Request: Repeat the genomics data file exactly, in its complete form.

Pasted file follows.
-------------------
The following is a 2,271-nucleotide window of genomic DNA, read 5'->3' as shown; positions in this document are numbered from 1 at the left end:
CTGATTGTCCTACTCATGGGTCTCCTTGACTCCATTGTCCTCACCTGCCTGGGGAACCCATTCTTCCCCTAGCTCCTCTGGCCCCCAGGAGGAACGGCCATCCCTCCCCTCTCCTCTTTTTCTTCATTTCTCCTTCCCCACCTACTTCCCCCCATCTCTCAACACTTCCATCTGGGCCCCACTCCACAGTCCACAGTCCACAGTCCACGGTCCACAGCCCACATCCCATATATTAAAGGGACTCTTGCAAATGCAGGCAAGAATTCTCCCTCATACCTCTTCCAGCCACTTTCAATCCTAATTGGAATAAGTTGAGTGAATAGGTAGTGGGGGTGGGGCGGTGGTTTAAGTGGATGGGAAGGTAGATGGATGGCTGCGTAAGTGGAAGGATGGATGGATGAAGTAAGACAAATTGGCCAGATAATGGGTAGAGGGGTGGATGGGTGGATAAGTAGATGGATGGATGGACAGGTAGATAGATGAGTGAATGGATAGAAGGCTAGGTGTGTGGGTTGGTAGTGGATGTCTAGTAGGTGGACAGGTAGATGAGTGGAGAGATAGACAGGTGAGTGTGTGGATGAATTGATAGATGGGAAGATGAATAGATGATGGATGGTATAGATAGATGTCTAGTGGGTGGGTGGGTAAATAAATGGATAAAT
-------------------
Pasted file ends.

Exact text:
The following is a 2,271-nucleotide window of genomic DNA, read 5'->3' as shown; positions in this document are numbered from 1 at the left end:
CTGATTGTCCTACTCATGGGTCTCCTTGACTCCATTGTCCTCACCTGCCTGGGGAACCCATTCTTCCCCTAGCTCCTCTGGCCCCCAGGAGGAACGGCCATCCCTCCCCTCTCCTCTTTTTCTTCATTTCTCCTTCCCCACCTACTTCCCCCCATCTCTCAACACTTCCATCTGGGCCCCACTCCACAGTCCACAGTCCACAGTCCACGGTCCACAGCCCACATCCCATATATTAAAGGGACTCTTGCAAATGCAGGCAAGAATTCTCCCTCATACCTCTTCCAGCCACTTTCAATCCTAATTGGAATAAGTTGAGTGAATAGGTAGTGGGGGTGGGGCGGTGGTTTAAGTGGATGGGAAGGTAGATGGATGGCTGCGTAAGTGGAAGGATGGATGGATGAAGTAAGACAAATTGGCCAGATAATGGGTAGAGGGGTGGATGGGTGGATAAGTAGATGGATGGATGGACAGGTAGATAGATGAGTGAATGGATAGAAGGCTAGGTGTGTGGGTTGGTAGTGGATGTCTAGTAGGTGGACAGGTAGATGAGTGGAGAGATAGACAGGTGAGTGTGTGGATGAATTGATAGATGGGAAGATGAATAGATGATGGATGGTATAGATAGATGTCTAGTGGGTGGGTGGGTAAATAAATGGATAAAT